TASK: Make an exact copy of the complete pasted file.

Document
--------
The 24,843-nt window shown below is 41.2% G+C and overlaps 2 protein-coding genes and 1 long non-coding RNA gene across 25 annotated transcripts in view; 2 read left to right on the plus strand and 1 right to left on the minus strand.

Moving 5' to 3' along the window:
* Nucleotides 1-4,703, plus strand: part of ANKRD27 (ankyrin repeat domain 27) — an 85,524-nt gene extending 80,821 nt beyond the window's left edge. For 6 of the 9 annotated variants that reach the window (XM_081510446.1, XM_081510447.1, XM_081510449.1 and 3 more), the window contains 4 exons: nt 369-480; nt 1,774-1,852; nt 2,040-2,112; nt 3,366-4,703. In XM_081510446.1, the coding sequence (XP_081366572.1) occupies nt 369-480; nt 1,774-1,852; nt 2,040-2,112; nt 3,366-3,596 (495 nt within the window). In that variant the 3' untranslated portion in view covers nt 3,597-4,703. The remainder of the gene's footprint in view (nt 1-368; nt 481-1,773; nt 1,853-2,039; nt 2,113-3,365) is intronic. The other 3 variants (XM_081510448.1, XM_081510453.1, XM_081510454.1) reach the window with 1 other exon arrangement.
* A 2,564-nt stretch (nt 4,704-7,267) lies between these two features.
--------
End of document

The 24,843-nt window shown below is 41.2% G+C and overlaps 2 protein-coding genes and 1 long non-coding RNA gene across 25 annotated transcripts in view; 2 read left to right on the plus strand and 1 right to left on the minus strand.

Moving 5' to 3' along the window:
* Nucleotides 1-4,703, plus strand: part of ANKRD27 (ankyrin repeat domain 27) — an 85,524-nt gene extending 80,821 nt beyond the window's left edge. For 6 of the 9 annotated variants that reach the window (XM_081510446.1, XM_081510447.1, XM_081510449.1 and 3 more), the window contains 4 exons: nt 369-480; nt 1,774-1,852; nt 2,040-2,112; nt 3,366-4,703. In XM_081510446.1, the coding sequence (XP_081366572.1) occupies nt 369-480; nt 1,774-1,852; nt 2,040-2,112; nt 3,366-3,596 (495 nt within the window). In that variant the 3' untranslated portion in view covers nt 3,597-4,703. The remainder of the gene's footprint in view (nt 1-368; nt 481-1,773; nt 1,853-2,039; nt 2,113-3,365) is intronic. The other 3 variants (XM_081510448.1, XM_081510453.1, XM_081510454.1) reach the window with 1 other exon arrangement.
* A 2,564-nt stretch (nt 4,704-7,267) lies between these two features.